Different recipes exist, along with different champions of each version, but our hostess had used the authentic basic ingredients: preserved duck (or goose), Toulouse sausage, couenne de porc (smoked pork rind), and of course, those famous beans. There are different contenders on the bean front, but Sunday’s version had been made using haricots tarbais, dried white beans from the town of Tarbes in the foothills of the Pyrenees which are sometimes planted in between rows of corn or maize so that the stalks of the cereal provide a support as they grow (merci Cathy D for this information😉). In his blog here, American chef David Lebovitz describes them as ‘the holy grail of beans’; aficionados buy the handpicked ones at 19 euros a kilo. Even after lengthy cooking (up to 7 hours including the different stages), they retain their shape and their ‘croquant‘ (slight crunchiness) rather than ending up as a sad and sorry bean mush.
The preparation of the ingredients and the order in which they are added to the earthenware cooking dish are vital steps in achieving your masterpiece. Our hostess had prepared everything the previous day – this is a dish which tastes better re-heated. The beans are soaked for 12 hours, then put on to cook in water flavoured with onion, garlic, salt, pepper and a bouquet garni. Once they are ready the ingredients are assembled in layers: the beans, the previously cooked sausages and preserved duck, then a final layer of beans. Then everything goes into the oven for a long slow simmer (140° C in our hostess’s oven).
In the Riquet blog, I quoted the great Elizabeth David and her classic book French Country Cooking which contains the recipe I would recommend for those dedicated cooks in search of the true cassoulet grail (haricots tarbais can be ordered on the internet). She recounts a wonderful anecdote by Anatole France in which he describes the famous cassoulet served at Chez Clemence, a small tavern in 19th century Paris.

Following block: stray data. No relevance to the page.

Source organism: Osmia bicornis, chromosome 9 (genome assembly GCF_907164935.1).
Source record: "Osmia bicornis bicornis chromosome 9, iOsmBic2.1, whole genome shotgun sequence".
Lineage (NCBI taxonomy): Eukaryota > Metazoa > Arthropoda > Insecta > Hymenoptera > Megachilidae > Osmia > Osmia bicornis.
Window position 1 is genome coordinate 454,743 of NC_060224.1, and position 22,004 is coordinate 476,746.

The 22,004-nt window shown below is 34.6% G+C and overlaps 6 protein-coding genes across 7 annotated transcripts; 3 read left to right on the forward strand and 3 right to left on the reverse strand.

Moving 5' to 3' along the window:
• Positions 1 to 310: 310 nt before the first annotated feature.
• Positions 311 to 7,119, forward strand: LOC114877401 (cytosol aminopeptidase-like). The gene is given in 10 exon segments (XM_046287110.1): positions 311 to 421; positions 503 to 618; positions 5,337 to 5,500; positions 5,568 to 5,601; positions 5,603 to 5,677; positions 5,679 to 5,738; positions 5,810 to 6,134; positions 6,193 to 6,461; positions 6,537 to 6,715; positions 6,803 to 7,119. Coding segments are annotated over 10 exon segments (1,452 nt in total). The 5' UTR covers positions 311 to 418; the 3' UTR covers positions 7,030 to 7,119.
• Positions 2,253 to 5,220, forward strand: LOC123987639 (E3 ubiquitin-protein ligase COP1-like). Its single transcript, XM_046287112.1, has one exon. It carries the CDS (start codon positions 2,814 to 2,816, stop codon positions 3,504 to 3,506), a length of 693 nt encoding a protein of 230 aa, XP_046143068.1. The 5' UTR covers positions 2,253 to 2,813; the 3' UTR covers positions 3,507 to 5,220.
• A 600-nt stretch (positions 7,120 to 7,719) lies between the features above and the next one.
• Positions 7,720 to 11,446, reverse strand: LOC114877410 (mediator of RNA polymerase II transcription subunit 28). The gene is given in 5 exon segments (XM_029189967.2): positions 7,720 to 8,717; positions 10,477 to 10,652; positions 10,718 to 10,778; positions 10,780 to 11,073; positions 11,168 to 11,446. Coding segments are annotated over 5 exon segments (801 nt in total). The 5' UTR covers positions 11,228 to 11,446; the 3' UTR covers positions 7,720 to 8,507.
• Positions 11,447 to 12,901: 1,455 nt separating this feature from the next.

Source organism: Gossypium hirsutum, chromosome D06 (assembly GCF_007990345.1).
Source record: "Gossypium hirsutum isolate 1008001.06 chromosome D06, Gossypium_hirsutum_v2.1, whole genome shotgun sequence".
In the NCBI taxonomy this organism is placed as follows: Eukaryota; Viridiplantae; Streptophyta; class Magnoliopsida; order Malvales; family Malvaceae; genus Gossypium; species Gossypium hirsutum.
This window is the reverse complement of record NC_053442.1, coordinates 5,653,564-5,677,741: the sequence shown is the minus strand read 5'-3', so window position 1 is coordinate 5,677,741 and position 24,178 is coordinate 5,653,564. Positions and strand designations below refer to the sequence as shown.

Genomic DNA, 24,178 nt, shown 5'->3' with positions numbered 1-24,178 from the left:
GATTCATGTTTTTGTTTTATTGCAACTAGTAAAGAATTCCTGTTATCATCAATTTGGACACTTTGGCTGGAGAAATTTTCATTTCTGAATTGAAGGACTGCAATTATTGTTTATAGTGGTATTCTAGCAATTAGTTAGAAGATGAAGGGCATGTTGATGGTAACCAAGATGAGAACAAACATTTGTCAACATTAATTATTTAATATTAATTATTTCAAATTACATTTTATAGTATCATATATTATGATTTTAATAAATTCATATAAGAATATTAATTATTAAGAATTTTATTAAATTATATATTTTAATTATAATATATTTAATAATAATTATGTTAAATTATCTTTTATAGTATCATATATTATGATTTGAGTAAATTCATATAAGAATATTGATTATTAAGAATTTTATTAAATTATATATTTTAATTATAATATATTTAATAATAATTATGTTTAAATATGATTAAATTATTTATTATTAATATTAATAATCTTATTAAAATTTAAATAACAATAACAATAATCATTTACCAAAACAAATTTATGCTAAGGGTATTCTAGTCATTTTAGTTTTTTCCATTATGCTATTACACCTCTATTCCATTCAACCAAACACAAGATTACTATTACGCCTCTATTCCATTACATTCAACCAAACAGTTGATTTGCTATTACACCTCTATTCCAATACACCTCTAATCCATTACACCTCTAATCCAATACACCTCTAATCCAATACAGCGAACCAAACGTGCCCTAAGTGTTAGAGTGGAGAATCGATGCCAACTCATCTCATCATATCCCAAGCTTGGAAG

‘We know that in order to bring out all its qualities, cassoulet must be cooked slowly on a low light. Mother Clémence’s cassoulet has been on the go for twenty years. Occasionally she throws in goose or pork fat, sometimes a piece of sausage or a handful of haricot beans, but it’s always the same cassoulet.’
When, on Sunday, ‘le cassoulet de Denise’ was placed on the table, there were cries of admiration. Although I’m pretty sure it hadn’t been on the go for twenty years, it was one of the best I have ever tasted, a true labour of love. It also ‘caressed the eye’, presentation (or ‘food canvas’ as it’s sometimes called) being another element of success, as fans of Masterchef will know. In order to achieve this wonderful ‘look’, the chef must take out the dish every half hour and push down the crust which has formed on top into the cooking juices. The result is a unique colour, described rapturously by Anatole France, as ‘a rich amber hue similar to that found in the paintings of the great Venetian masters.’
I leave the last word to Prosper Montagné, famous chef and gastronome from the Languedoc, who declared ‘Cassoulet is the God of Occitan cuisine. A God in three persons: God the Father, the cassoulet of Castelnaudary, God the Son, the cassoulet of Carcassonne, and God the Holy Spirit, the cassoulet of Toulouse.’
PS You may add homemade breadcrumb topping for your last layer of cooking if desired. Also, put a bottle of good vinegar (Banyuls or wine vinegar) on the table if your guests wish to alleviate the well-known side-effects of too many beans…
PPS Visitors to the Tarn may explore its wonders while staying in one of the comfortable bedrooms in Denise’s gracious house. She offers B and B (‘chambres d’hôte‘), serving a delicious and copious breakfast using local organic products, and driving to the boulangerie 5 km away to get the croissants, chocolatines etc fresh from the oven! (No evening meals)